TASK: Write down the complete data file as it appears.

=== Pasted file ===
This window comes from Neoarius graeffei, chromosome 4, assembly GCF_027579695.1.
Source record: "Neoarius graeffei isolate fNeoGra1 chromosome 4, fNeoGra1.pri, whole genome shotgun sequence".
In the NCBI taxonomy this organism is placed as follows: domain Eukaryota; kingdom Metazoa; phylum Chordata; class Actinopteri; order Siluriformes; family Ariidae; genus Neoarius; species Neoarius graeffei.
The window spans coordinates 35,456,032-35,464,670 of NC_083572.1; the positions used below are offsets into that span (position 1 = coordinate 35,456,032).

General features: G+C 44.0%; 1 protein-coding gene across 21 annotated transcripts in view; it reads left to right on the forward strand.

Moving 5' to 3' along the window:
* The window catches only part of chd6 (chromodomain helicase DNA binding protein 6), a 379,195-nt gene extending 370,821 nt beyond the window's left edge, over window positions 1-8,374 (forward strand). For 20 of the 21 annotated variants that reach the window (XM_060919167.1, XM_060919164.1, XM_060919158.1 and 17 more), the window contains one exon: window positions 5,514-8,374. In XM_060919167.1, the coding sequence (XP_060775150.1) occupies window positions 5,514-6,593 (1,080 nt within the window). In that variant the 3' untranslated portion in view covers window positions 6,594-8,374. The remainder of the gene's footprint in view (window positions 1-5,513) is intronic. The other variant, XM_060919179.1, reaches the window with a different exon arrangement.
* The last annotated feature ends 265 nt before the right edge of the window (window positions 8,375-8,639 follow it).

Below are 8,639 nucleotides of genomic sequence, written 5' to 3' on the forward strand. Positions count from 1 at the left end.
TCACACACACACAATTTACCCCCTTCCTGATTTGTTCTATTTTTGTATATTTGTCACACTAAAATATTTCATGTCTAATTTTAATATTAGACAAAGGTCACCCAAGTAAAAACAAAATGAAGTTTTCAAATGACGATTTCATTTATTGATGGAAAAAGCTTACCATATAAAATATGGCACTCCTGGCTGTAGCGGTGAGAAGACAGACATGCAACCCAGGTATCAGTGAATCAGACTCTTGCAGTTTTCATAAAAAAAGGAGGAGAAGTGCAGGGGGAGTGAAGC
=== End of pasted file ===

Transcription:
This window comes from Neoarius graeffei, chromosome 4, assembly GCF_027579695.1.
Source record: "Neoarius graeffei isolate fNeoGra1 chromosome 4, fNeoGra1.pri, whole genome shotgun sequence".
In the NCBI taxonomy this organism is placed as follows: domain Eukaryota; kingdom Metazoa; phylum Chordata; class Actinopteri; order Siluriformes; family Ariidae; genus Neoarius; species Neoarius graeffei.
The window spans coordinates 35,456,032-35,464,670 of NC_083572.1; the positions used below are offsets into that span (position 1 = coordinate 35,456,032).

General features: G+C 44.0%; 1 protein-coding gene across 21 annotated transcripts in view; it reads left to right on the forward strand.

Moving 5' to 3' along the window:
* The window catches only part of chd6 (chromodomain helicase DNA binding protein 6), a 379,195-nt gene extending 370,821 nt beyond the window's left edge, over window positions 1-8,374 (forward strand). For 20 of the 21 annotated variants that reach the window (XM_060919167.1, XM_060919164.1, XM_060919158.1 and 17 more), the window contains one exon: window positions 5,514-8,374. In XM_060919167.1, the coding sequence (XP_060775150.1) occupies window positions 5,514-6,593 (1,080 nt within the window). In that variant the 3' untranslated portion in view covers window positions 6,594-8,374. The remainder of the gene's footprint in view (window positions 1-5,513) is intronic. The other variant, XM_060919179.1, reaches the window with a different exon arrangement.
* The last annotated feature ends 265 nt before the right edge of the window (window positions 8,375-8,639 follow it).

Below are 8,639 nucleotides of genomic sequence, written 5' to 3' on the forward strand. Positions count from 1 at the left end.
TCACACACACACAATTTACCCCCTTCCTGATTTGTTCTATTTTTGTATATTTGTCACACTAAAATATTTCATGTCTAATTTTAATATTAGACAAAGGTCACCCAAGTAAAAACAAAATGAAGTTTTCAAATGACGATTTCATTTATTGATGGAAAAAGCTTACCATATAAAATATGGCACTCCTGGCTGTAGCGGTGAGAAGACAGACATGCAACCCAGGTATCAGTGAATCAGACTCTTGCAGTTTTCATAAAAAAAGGAGGAGAAGTGCAGGGGGAGTGAAGC